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Cornell wind energy experts part of consortium proposing future energy, water, industry and education park along Mexico border

A consortium of academics proposes creating a 1,954-mile energy-water corridor along the U.S.-Mexico border instead of a wall (Photo provided — Jorge Castillo Quinones, Purdue University)

Two Cornell University academics: Rebecca J. Barthelmie, a professor of mechanical and aerospace engineering at Cornell’s Sibley School of Mechanical and Aerospace Engineering, and Sara C. Pryor, an atmospheric scientist and Department of Earth and Atmospheric Sciences professor, are part of a consortium of 28 scientists, researchers, and engineers from several American universities proposing an unusual and thought-provoking alternative to building a nondescript wall along the U.S.-Mexico border.

They envision substituting the Trump administration’s currently-proposed border wall with infrastructure that will bring energy, water, jobs and greater security to both sides of the border.

They’re suggesting that the United States and Mexico jointly build an extensive energy- and water-producing industrial corridor and education park, in lieu of a conventional, uninterrupted boundary wall. The first-of-its-kind project would span the entire length of the nearly 2,000-mile border. Both countries would benefit.

Americans remains extremely divided about whether the boundary wall along the southern border, proposed by President Trump to stem illegal immigration and drug trafficking, would in fact control migration and/or make the nation safer. The consortium wants to move past all of the politically-motivated debate and build a “wall” that harnesses clean energy, while producing power and water for the entire region. Their proposal is outlined in the white paper “Future Energy, Water, Industry and Education Park (FEWIEP): A Secure and Permanent U.S.-Mexico Border Solution.”

The paper makes the case for developing an international border industrial complex consisting of solar farms, wind turbines, gas pipelines, desalination plants and agriculture districts. The energy parks would be an economic driver, both during construction and as a result of future business and industrial development resulting from access to inexpensive, renewable, clean electricity and bountiful water resources throughout the region.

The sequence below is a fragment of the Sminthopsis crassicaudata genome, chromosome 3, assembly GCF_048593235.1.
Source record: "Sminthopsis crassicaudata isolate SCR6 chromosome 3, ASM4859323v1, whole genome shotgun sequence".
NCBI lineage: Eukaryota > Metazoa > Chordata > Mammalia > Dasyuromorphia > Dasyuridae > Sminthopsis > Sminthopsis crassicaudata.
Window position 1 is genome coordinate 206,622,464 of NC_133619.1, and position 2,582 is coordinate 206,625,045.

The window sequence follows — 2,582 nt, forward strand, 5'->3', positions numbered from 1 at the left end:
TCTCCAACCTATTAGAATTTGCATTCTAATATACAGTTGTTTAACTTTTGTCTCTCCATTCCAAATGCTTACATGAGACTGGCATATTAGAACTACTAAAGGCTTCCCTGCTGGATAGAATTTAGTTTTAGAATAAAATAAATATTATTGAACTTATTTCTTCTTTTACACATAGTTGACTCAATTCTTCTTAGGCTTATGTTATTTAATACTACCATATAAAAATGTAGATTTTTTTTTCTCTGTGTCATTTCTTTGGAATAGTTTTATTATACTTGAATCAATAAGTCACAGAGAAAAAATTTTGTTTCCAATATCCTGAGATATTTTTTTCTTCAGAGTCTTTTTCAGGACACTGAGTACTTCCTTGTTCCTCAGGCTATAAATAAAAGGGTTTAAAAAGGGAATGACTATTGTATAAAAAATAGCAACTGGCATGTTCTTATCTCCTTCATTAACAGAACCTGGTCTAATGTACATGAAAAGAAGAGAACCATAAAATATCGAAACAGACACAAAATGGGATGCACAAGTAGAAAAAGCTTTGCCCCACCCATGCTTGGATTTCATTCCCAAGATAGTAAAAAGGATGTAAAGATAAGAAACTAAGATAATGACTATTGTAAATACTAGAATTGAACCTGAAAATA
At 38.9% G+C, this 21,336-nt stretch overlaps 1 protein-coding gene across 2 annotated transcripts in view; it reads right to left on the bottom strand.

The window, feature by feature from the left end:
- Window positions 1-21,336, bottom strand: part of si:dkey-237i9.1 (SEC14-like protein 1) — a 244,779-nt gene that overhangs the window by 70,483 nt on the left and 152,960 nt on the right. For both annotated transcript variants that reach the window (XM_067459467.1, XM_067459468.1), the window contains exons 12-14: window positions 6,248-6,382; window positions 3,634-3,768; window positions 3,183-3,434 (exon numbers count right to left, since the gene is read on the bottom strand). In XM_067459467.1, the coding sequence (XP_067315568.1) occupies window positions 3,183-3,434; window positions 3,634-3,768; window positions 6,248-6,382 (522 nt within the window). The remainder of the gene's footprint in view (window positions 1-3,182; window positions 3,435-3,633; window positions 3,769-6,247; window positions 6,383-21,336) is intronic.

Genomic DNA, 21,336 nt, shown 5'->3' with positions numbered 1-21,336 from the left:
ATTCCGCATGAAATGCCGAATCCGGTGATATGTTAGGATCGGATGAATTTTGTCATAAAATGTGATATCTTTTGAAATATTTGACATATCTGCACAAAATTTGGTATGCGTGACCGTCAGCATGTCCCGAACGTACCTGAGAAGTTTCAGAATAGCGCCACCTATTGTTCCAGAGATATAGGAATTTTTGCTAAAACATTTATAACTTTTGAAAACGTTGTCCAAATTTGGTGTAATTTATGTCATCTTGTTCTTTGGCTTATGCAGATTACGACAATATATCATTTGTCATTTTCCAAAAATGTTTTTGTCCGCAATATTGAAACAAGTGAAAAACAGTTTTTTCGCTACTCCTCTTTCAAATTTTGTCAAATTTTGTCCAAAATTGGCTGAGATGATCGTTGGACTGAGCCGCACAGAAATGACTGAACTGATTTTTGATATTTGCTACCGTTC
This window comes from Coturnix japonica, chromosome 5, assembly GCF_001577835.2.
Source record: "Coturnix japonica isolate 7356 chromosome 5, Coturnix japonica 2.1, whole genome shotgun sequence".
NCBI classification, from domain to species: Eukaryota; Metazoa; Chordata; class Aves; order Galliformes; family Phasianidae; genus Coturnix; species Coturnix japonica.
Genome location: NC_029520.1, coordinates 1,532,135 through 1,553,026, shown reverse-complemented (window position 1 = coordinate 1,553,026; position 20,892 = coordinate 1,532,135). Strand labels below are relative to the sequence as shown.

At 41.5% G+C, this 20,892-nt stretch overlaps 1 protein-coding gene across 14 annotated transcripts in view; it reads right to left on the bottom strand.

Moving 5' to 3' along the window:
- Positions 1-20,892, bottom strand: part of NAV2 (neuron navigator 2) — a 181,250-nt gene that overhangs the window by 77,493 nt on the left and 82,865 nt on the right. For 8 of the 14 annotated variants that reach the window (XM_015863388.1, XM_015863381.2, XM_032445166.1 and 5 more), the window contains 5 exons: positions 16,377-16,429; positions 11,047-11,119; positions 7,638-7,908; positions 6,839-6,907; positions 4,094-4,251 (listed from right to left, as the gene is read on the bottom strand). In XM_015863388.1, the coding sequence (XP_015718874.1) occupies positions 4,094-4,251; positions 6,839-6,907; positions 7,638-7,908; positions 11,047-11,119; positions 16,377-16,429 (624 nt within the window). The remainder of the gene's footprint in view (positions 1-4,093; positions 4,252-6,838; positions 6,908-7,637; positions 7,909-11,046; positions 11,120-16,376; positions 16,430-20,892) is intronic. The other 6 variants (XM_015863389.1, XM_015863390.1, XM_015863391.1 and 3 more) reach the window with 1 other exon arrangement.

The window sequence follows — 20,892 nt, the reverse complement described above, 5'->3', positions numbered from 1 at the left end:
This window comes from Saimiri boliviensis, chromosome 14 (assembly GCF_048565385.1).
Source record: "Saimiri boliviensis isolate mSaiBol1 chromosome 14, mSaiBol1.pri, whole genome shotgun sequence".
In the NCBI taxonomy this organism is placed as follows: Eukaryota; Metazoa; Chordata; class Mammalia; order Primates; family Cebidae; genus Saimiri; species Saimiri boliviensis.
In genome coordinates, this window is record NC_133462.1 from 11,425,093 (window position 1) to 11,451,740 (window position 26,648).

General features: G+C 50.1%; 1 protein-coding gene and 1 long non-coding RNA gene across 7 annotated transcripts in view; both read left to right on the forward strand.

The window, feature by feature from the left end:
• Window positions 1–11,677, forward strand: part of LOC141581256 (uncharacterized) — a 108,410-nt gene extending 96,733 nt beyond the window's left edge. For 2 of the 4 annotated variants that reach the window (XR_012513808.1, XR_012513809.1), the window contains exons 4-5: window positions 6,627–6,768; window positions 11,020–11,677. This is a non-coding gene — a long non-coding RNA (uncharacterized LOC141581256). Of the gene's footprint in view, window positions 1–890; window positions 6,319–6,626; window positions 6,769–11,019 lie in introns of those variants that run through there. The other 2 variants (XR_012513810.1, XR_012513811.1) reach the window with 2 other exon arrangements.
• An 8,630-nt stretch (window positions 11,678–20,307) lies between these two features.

Combining a border security wall with solar energy development is an idea that President Trump has actually offered as an option.

“We’re thinking about building the wall as a solar wall, so it creates energy and pays for itself,” he said at a June, 2017 rally in Iowa.” He added, “My idea,” and “it makes sense. Let’s see.”

With only a wall, you still have unused land of little value,” said Ronald Adrian, Regent’s professor at Arizona State University and member of the National Academy of Engineering. He views the FEWIEP project as “a means of creating wealth, by turning unused land of little value into valuable land that has power, water access, and ultimately agriculture, industry, jobs, workers, and communities.

The white paper states that the initiative “will create massive opportunities for employment and prosperity,” as well as “the potential to mitigate illegal immigration into the U.S., due to the vast infrastructure and employment opportunities that would be created on both sides of the border.”

These enterprises would also provide border security (e.g. guards, surveillance drones) because utility facilities and infrastructure need to be well-protected. Transmission, gas and water lines would be monitored by companies, states, and federal agencies, as many are now. And, since the U.S. and Mexico would be co-investors in FEWIEP, they’d work together to protect and defend it. What’s more, many people are trying to enter the U.S. because there’s no opportunity for them at home. Those migrants could become workers.

There are several examples of allied friendly-neighbor-nations cooperating to build and protect important infrastructure along their border. One is nearby: the Moses-Saunders Power Dam, a hydroelectric plant located on the international border between Massena and Cornwall, Ontario. It supplies water to two adjacent power stations: the United States’ 912mw St. Lawrence-Franklin D. Roosevelt Power Project and Canada’s 1,045mw R.H. Saunders Generating Station.

Building infrastructure is an important Congressional priority. And Luciano Castillo, Purdue University’s Kenninger professor of renewable energy and power systems, and the consortium lead, believes the FEWIEP mega-infrastructure project “can create great opportunity for both countries.” He makes clear that, “Just like the transcontinental railroad transformed the United States in the 19th century, or the Interstate system transformed the 20th century, this would be a national infrastructure project for the 21st century. It would do for the Southwest what the Tennessee Valley Authority has done for the Southeast over the last several decades.”

The consortium also recommends establishing learning institutions along the border that could promote and expand innovations in construction, engineering, manufacturing, facilities and business management, agriculture, security, and workforce development.

FEWIEP, wrote the researchers: “has the potential to make the desert bloom.”

You can read the white paper online at www.purdue.edu/newsroom/releases/2019/Q1/USMexico-Border-Proposal_WHITEPAPER-2019.pdf.

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